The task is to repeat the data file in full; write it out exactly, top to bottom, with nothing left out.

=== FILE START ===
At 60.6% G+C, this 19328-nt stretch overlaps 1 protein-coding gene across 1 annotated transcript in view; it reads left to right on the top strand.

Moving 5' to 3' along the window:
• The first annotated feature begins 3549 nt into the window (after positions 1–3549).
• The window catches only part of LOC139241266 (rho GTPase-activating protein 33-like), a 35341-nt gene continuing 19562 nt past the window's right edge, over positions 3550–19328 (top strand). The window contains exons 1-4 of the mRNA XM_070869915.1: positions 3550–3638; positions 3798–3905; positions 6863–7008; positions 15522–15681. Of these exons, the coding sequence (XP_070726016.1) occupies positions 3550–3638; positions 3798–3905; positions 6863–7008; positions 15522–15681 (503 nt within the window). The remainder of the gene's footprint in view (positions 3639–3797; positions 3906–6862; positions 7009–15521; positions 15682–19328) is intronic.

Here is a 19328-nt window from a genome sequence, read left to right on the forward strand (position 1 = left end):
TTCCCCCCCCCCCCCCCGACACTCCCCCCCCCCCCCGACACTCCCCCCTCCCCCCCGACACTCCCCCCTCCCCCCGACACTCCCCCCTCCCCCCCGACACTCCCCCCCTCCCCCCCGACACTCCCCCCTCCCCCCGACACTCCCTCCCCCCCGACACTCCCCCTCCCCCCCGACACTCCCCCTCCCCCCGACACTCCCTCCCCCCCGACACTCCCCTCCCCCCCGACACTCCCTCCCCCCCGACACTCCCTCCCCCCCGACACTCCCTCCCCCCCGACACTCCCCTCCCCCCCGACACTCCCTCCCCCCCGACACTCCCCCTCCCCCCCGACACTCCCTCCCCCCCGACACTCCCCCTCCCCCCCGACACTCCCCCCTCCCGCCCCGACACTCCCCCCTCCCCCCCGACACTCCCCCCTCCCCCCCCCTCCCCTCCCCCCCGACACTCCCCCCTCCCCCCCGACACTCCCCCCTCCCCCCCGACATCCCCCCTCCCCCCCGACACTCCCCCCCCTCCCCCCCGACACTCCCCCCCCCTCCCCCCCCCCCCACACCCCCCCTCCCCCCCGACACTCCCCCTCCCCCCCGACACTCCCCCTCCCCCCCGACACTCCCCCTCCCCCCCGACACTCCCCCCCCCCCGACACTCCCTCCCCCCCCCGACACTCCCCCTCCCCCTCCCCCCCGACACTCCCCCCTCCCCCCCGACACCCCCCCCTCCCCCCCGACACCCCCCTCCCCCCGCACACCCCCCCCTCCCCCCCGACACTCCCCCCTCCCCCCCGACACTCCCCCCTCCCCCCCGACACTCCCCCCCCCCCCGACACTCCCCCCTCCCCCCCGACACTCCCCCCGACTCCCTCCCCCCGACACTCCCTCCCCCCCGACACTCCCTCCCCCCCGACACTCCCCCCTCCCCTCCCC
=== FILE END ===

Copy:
At 60.6% G+C, this 19328-nt stretch overlaps 1 protein-coding gene across 1 annotated transcript in view; it reads left to right on the top strand.

Moving 5' to 3' along the window:
• The first annotated feature begins 3549 nt into the window (after positions 1–3549).
• The window catches only part of LOC139241266 (rho GTPase-activating protein 33-like), a 35341-nt gene continuing 19562 nt past the window's right edge, over positions 3550–19328 (top strand). The window contains exons 1-4 of the mRNA XM_070869915.1: positions 3550–3638; positions 3798–3905; positions 6863–7008; positions 15522–15681. Of these exons, the coding sequence (XP_070726016.1) occupies positions 3550–3638; positions 3798–3905; positions 6863–7008; positions 15522–15681 (503 nt within the window). The remainder of the gene's footprint in view (positions 3639–3797; positions 3906–6862; positions 7009–15521; positions 15682–19328) is intronic.

Here is a 19328-nt window from a genome sequence, read left to right on the forward strand (position 1 = left end):
TTCCCCCCCCCCCCCCCGACACTCCCCCCCCCCCCCGACACTCCCCCCTCCCCCCCGACACTCCCCCCTCCCCCCGACACTCCCCCCTCCCCCCCGACACTCCCCCCCTCCCCCCCGACACTCCCCCCTCCCCCCGACACTCCCTCCCCCCCGACACTCCCCCTCCCCCCCGACACTCCCCCTCCCCCCGACACTCCCTCCCCCCCGACACTCCCCTCCCCCCCGACACTCCCTCCCCCCCGACACTCCCTCCCCCCCGACACTCCCTCCCCCCCGACACTCCCCTCCCCCCCGACACTCCCTCCCCCCCGACACTCCCCCTCCCCCCCGACACTCCCTCCCCCCCGACACTCCCCCTCCCCCCCGACACTCCCCCCTCCCGCCCCGACACTCCCCCCTCCCCCCCGACACTCCCCCCTCCCCCCCCCTCCCCTCCCCCCCGACACTCCCCCCTCCCCCCCGACACTCCCCCCTCCCCCCCGACATCCCCCCTCCCCCCCGACACTCCCCCCCCTCCCCCCCGACACTCCCCCCCCCTCCCCCCCCCCCCACACCCCCCCTCCCCCCCGACACTCCCCCTCCCCCCCGACACTCCCCCTCCCCCCCGACACTCCCCCTCCCCCCCGACACTCCCCCCCCCCCGACACTCCCTCCCCCCCCCGACACTCCCCCTCCCCCTCCCCCCCGACACTCCCCCCTCCCCCCCGACACCCCCCCCTCCCCCCCGACACCCCCCTCCCCCCGCACACCCCCCCCTCCCCCCCGACACTCCCCCCTCCCCCCCGACACTCCCCCCTCCCCCCCGACACTCCCCCCCCCCCCGACACTCCCCCCTCCCCCCCGACACTCCCCCCGACTCCCTCCCCCCGACACTCCCTCCCCCCCGACACTCCCTCCCCCCCGACACTCCCCCCTCCCCTCCCC